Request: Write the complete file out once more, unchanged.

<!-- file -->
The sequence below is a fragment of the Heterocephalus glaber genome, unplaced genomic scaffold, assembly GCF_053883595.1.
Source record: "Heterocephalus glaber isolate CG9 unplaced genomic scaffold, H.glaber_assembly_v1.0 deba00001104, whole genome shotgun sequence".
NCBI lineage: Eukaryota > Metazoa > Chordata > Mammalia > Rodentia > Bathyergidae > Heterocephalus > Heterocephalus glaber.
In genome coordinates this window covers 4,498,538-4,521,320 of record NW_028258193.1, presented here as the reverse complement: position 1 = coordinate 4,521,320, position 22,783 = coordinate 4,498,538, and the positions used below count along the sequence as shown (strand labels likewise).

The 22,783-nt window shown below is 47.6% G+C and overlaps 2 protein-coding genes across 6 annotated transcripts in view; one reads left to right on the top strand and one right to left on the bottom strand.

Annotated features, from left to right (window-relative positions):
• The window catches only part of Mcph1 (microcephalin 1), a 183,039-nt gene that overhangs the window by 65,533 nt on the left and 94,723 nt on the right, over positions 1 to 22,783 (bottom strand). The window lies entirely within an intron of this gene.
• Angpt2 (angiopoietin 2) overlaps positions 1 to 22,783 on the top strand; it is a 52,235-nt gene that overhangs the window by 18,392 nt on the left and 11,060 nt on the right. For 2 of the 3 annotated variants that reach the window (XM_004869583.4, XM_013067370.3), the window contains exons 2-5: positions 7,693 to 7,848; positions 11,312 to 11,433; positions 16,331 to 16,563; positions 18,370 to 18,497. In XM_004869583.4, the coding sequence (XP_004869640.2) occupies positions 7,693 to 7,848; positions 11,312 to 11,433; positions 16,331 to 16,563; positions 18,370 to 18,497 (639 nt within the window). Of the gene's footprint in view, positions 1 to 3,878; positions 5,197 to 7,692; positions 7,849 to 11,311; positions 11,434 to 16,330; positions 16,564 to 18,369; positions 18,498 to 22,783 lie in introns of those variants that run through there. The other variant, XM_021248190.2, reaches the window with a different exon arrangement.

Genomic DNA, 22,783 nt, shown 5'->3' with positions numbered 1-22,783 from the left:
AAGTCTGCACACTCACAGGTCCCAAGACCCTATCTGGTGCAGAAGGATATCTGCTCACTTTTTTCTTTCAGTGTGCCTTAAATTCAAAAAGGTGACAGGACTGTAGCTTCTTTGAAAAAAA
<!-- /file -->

The sequence below is a fragment of the Heterocephalus glaber genome, unplaced genomic scaffold, assembly GCF_053883595.1.
Source record: "Heterocephalus glaber isolate CG9 unplaced genomic scaffold, H.glaber_assembly_v1.0 deba00001104, whole genome shotgun sequence".
NCBI lineage: Eukaryota > Metazoa > Chordata > Mammalia > Rodentia > Bathyergidae > Heterocephalus > Heterocephalus glaber.
In genome coordinates this window covers 4,498,538-4,521,320 of record NW_028258193.1, presented here as the reverse complement: position 1 = coordinate 4,521,320, position 22,783 = coordinate 4,498,538, and the positions used below count along the sequence as shown (strand labels likewise).

The 22,783-nt window shown below is 47.6% G+C and overlaps 2 protein-coding genes across 6 annotated transcripts in view; one reads left to right on the top strand and one right to left on the bottom strand.

Annotated features, from left to right (window-relative positions):
• The window catches only part of Mcph1 (microcephalin 1), a 183,039-nt gene that overhangs the window by 65,533 nt on the left and 94,723 nt on the right, over positions 1 to 22,783 (bottom strand). The window lies entirely within an intron of this gene.
• Angpt2 (angiopoietin 2) overlaps positions 1 to 22,783 on the top strand; it is a 52,235-nt gene that overhangs the window by 18,392 nt on the left and 11,060 nt on the right. For 2 of the 3 annotated variants that reach the window (XM_004869583.4, XM_013067370.3), the window contains exons 2-5: positions 7,693 to 7,848; positions 11,312 to 11,433; positions 16,331 to 16,563; positions 18,370 to 18,497. In XM_004869583.4, the coding sequence (XP_004869640.2) occupies positions 7,693 to 7,848; positions 11,312 to 11,433; positions 16,331 to 16,563; positions 18,370 to 18,497 (639 nt within the window). Of the gene's footprint in view, positions 1 to 3,878; positions 5,197 to 7,692; positions 7,849 to 11,311; positions 11,434 to 16,330; positions 16,564 to 18,369; positions 18,498 to 22,783 lie in introns of those variants that run through there. The other variant, XM_021248190.2, reaches the window with a different exon arrangement.

Genomic DNA, 22,783 nt, shown 5'->3' with positions numbered 1-22,783 from the left:
AAGTCTGCACACTCACAGGTCCCAAGACCCTATCTGGTGCAGAAGGATATCTGCTCACTTTTTTCTTTCAGTGTGCCTTAAATTCAAAAAGGTGACAGGACTGTAGCTTCTTTGAAAAAAA